The FIUV notes with regret the letter, dated 10th June, from Fra’ Giacomo Dalla Torre, Grand Master of the Sovereign Military and Hospitaler Order of St John of Jerusalem, of Rhodes, and of Malta (the ‘Order of Malta’), forbidding the celebration of the Traditional Latin Mass (the Extraordinary Form) in the context of the Order’s liturgical life.

Since this letter has become public, we would like to observe that it does not accurately present the provisions of Pope Benedict XVI’s Apostolic Letter, given motu proprio, Summorum Pontificum. Article 3, cited in the Grand Master’s letter, explicitly allows religious communities to have not only private but conventual celebrations of Mass in the Extraordinary Form, without reference to the Major Superior (in the case of the Order of Malta, the Grand Master or the Prelate). His permission is required only in cases where the community ‘wishes to have such celebrations frequently, habitually or permanently’.

The Grand Master’s letter also neglects the right of the faithful, from which the religious and lay members of the Order of Malta are not excluded, from requesting celebrations of Mass in the Extraordinary Form (Article 4). Celebrations in the context of special occasions such as pilgrimages are explicitly anticipated (Article 5 §3). Pastors and rectors of churches are directed to accede to such requests (Article 5, §1 and §5).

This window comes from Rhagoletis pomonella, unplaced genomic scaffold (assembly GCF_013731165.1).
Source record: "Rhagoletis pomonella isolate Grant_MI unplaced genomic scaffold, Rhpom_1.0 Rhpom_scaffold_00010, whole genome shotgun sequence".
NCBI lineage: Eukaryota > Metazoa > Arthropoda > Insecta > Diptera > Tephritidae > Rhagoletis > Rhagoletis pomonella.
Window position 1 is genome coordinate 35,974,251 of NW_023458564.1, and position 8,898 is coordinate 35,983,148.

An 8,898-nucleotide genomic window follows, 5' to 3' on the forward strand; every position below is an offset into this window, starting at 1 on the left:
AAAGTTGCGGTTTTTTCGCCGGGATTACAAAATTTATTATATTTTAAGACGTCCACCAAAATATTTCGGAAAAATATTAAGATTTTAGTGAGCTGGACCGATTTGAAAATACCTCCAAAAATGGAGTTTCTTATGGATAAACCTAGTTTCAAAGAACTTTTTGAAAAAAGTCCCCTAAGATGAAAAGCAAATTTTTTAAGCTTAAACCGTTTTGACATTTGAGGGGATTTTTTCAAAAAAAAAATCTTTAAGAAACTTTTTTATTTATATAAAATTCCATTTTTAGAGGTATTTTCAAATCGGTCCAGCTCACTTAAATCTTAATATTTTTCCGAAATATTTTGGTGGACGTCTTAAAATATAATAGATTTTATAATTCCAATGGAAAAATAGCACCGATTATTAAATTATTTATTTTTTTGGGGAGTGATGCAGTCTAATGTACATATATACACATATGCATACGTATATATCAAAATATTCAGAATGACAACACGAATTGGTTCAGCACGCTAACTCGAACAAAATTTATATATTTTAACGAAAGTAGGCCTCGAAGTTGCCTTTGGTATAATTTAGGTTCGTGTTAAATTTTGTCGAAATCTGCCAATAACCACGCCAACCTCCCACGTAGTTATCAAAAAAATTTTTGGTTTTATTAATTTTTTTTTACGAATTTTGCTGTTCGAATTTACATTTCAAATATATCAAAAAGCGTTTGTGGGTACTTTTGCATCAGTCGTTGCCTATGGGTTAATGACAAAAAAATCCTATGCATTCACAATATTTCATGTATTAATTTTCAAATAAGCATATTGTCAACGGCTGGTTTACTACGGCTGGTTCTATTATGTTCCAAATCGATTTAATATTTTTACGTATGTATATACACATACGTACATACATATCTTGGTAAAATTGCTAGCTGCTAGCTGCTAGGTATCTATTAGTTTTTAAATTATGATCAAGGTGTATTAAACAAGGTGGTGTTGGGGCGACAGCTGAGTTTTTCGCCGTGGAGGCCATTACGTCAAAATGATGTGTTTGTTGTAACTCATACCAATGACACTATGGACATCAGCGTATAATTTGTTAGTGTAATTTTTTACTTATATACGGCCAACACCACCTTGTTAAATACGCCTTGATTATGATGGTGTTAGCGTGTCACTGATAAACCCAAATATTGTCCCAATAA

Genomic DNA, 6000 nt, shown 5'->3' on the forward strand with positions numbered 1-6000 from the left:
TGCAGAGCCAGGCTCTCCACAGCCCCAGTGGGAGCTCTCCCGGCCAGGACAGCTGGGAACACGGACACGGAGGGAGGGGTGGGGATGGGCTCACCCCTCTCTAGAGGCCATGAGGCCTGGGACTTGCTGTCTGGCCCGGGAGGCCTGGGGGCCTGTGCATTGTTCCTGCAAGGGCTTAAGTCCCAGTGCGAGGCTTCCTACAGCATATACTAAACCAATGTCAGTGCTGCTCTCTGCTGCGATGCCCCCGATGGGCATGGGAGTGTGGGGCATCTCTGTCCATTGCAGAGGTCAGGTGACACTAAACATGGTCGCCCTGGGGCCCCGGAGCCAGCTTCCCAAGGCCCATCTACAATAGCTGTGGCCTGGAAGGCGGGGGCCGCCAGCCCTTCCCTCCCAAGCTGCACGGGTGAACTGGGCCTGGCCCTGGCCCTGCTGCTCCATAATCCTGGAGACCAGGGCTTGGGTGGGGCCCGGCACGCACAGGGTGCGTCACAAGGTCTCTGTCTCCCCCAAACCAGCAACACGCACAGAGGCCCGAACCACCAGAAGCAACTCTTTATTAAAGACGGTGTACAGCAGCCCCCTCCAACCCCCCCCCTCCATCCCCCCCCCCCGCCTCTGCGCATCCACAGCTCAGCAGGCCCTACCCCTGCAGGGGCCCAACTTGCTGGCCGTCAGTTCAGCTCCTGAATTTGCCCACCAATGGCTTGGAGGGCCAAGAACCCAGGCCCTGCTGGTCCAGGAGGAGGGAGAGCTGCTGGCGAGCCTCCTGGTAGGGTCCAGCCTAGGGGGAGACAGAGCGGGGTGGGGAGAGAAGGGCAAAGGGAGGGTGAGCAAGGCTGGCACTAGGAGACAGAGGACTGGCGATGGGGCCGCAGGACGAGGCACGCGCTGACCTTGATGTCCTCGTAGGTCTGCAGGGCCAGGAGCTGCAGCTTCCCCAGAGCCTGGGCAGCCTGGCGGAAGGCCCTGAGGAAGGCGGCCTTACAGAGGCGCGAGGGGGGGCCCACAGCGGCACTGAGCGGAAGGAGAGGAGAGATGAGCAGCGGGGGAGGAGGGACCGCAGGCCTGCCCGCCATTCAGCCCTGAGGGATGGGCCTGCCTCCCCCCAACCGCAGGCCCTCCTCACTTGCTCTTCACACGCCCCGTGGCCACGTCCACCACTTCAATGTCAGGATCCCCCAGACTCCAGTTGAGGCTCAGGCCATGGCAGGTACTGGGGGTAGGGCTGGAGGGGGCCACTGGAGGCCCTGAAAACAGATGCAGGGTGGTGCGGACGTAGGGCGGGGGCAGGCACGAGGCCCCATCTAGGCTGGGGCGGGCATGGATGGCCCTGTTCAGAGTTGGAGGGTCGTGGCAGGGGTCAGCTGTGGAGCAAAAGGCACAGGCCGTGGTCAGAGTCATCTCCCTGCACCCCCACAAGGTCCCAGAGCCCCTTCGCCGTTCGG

The Federation would like to emphasise that the Extraordinary Form is a part of the liturgical patrimony of the Church which represents ‘riches’ for the Church, which should not be neglected or excluded, and certainly not on the basis of a narrow conception of unity which excludes the variety of liturgical expressions permitted in the Church. As Pope Benedict expressed it:

‘These two expressions of the Church’s lex orandi will in no way lead to a division in the Church’s lex credendi (rule of faith); for they are two usages of the one Roman rite.’ (Summorum Pontificum, Preamble)

Foederatio Internationalis Una Voce


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Sunday, June 16, 2019

Feminine modesty: the third-rail issue claims another victim


My latest on LifeSiteNews.

Last week saw the deletion of another Twitter account by someone who aroused the anger of the mob. Fr. Kevin Cusick deleted his account when, after tweeting about the importance of modest attire in church, he was overwhelmed by angry responses. Actually, “angry” was not the right word. It was deranged.

Twitter’s moderators inevitably found that Fr. Cusick has breached their rules.